24 January 2010

'The Same in a Crowd as in Solitude'—St Theodosius the Cœnobiarch

Today, 11 January on the Church’s calendar, we celebrate the memory of the Holy Theodosius the Cœnobiarch (423-529). St Theodosius is one of the pillars of Orthodox monasticism, and as such is traditionally depicted on the walls of monastery refectories. Derwas Chitty calls him an ‘initiate into the ways of the desert’, [1] and notes that at one point, ‘the spiritual life of the wilderness seemed to be focused around the two great abbots, Savas and Theodosius’. [2] St Nicholas (Velimirović) dubs him a ‘wondrous organizer of the monastic life’. [3] In the words of Cyril of Scythopolis, he is ‘worthily called blessed and citizen of heaven, the great glory of Palestine and boast of the desert, the stay of the monastic order, the general and champion of the correct doctrines, the leader and patron of the cenobitic rule’. [4] Here is the account of St Theodosius’s life from the Prologue:

The first founder and organiser of cenobitic monasticism, he was born of devout parents in Cappadocia, in the village of Mogarisses. As a young man, he visited Simeon Stylites, who blessed him and predicted for him great spiritual glory. Theodosius set out in search of a place in which to found a monastery. He took with him a censer containing cold charcoal and incense. At the place where the charcoal suddenly ignited of itself, he stopped, settled down and began to lead a life of asceticism. There very quickly gathered round him many monks of different nationalities and with different languages. He therefore built a church for each language-group, so that services were conducted and God praised at the same moment in Greek, Armenian, Georgian and so forth. But on a day when they were to receive Communion, all the brethren gathered in the great church, where the service was conducted in Greek. The refectory was common to all; they held all possessions in common, laboured in common, endured in common and often hungered in common. Theodosius was a sublime example to all the monks; an example in work, in prayer, in fasting, in vigils and in all the Christian virtues. And God endowed him with the gifts of wonder-working, to heal the sick, to be present and help from a distance, to tame wild beasts, to predict the future and to increase bread and wheat. Prayer was on his lips day and night. He entered peacefully into rest in the Lord in the year 529, at the age of 105. [5]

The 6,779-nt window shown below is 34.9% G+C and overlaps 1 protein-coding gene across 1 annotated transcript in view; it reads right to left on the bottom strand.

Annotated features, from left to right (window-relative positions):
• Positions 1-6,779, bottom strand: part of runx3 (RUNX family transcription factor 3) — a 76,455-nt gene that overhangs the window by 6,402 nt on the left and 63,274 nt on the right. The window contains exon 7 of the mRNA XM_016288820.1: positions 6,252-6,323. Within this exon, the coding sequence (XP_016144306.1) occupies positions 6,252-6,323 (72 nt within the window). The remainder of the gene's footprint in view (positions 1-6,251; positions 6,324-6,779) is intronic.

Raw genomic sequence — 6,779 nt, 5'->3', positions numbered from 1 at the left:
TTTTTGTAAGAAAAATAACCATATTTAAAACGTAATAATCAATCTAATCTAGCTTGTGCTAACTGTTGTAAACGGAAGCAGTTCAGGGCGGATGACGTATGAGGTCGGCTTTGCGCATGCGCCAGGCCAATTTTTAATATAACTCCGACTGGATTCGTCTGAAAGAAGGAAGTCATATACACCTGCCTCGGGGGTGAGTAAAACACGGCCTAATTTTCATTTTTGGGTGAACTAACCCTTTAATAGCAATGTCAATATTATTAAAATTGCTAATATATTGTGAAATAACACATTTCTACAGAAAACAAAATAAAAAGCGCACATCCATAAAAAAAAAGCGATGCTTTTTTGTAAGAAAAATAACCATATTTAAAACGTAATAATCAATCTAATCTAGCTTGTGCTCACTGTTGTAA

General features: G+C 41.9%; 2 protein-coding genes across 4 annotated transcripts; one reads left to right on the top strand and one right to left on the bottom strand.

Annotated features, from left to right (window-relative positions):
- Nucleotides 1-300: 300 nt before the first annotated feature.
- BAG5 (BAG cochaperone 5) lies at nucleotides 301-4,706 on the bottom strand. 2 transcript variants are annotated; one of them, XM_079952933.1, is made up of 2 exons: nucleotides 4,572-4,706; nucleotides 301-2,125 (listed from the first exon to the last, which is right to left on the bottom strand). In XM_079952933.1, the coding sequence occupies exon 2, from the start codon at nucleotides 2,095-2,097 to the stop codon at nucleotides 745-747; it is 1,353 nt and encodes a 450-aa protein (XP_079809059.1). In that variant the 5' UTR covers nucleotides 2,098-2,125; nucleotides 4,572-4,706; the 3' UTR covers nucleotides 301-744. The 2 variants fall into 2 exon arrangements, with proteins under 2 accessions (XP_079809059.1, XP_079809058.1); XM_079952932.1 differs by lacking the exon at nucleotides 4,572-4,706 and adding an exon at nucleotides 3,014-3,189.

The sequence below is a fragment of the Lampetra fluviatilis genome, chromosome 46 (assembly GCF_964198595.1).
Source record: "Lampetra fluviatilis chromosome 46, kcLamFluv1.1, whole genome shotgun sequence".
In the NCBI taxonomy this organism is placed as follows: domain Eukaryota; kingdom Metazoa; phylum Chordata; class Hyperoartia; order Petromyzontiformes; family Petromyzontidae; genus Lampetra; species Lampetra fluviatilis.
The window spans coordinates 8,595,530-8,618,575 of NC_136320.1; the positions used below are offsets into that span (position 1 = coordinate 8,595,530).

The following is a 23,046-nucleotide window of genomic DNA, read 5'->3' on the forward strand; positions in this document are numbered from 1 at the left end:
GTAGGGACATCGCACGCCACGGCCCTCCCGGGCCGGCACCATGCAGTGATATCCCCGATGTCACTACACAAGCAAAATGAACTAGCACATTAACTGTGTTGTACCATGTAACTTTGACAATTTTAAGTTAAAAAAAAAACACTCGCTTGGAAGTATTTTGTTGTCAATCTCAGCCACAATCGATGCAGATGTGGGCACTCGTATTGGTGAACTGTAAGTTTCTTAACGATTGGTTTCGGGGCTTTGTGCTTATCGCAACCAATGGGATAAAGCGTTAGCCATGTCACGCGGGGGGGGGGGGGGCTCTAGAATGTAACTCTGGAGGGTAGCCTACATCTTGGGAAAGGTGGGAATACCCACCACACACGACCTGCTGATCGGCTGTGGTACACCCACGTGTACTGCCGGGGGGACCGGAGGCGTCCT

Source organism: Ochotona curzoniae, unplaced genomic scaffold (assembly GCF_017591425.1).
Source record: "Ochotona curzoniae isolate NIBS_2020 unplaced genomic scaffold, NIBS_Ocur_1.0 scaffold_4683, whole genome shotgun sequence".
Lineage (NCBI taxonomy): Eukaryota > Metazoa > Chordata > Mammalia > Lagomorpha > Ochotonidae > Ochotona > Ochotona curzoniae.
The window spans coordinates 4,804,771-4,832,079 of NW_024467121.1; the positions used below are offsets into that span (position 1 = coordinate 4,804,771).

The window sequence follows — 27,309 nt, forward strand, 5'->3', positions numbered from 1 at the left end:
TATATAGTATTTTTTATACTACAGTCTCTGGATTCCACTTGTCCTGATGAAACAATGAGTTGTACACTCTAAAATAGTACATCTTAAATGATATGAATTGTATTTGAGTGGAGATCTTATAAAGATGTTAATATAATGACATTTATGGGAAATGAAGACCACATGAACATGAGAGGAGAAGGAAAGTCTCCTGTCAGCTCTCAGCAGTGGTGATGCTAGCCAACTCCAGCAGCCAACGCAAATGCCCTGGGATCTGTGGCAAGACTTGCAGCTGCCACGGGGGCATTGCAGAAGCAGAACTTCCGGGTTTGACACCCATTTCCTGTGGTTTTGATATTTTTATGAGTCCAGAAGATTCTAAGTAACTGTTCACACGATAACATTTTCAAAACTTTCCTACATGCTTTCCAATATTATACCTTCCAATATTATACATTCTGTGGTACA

Although the more detailed Life by Theodore of Petra has not to my knowledge been translated, apart from Cyril (on whom I drew heavily last year), we can also supplement our portrait with the Life published by the Holy Apostles Convent. [6] This account makes the interesting remark that St Theodosius ‘exhorted’ his monks ‘with beneficial words and examples to live in a God-pleasing way, that is, having the remembrance of death as the true philosophy, for it can induce one to live in virtue’. [7] Later on, it adds:

Among his other attributes, the saint loved to read, and a book never left his hands, neither when he was ill nor in his old age, but he read day and night in order to receive benefit from the sacred words. In truth, he was worthy of admiration for, even though he never studied rhetoric, he was endowed to speak well by the grace of the Holy Spirit, and not by human wisdom, so that he surpassed even trained orators. He possessed an excellent memory and recited excerpts from Saint Basil, whom he emulated closely, and strove to adorn his soul with his ways, and his tongue with his words. [8]